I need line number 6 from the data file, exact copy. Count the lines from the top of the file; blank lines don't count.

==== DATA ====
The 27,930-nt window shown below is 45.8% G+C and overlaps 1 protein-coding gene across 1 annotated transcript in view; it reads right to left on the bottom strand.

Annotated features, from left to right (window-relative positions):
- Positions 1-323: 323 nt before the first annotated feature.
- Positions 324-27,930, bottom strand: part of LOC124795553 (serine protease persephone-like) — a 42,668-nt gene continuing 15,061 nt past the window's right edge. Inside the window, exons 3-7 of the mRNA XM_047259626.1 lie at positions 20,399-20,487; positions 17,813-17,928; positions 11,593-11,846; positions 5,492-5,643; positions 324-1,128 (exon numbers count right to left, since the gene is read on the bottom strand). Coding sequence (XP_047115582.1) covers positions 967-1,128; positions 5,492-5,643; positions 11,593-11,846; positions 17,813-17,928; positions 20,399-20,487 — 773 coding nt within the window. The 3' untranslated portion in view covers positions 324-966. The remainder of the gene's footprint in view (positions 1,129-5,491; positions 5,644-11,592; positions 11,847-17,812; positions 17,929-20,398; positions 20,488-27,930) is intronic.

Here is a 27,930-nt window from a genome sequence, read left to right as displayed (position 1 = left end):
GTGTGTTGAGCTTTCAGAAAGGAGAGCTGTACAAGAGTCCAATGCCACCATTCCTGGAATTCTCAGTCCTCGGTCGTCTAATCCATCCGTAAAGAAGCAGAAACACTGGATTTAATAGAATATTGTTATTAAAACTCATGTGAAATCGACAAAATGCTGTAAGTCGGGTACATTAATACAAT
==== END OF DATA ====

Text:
GTGTGTTGAGCTTTCAGAAAGGAGAGCTGTACAAGAGTCCAATGCCACCATTCCTGGAATTCTCAGTCCTCGGTCGTCTAATCCATCCGTAAAGAAGCAGAAACACTGGATTTAATAGAATATTGTTATTAAAACTCATGTGAAATCGACAAAATGCTGTAAGTCGGGTACATTAATACAAT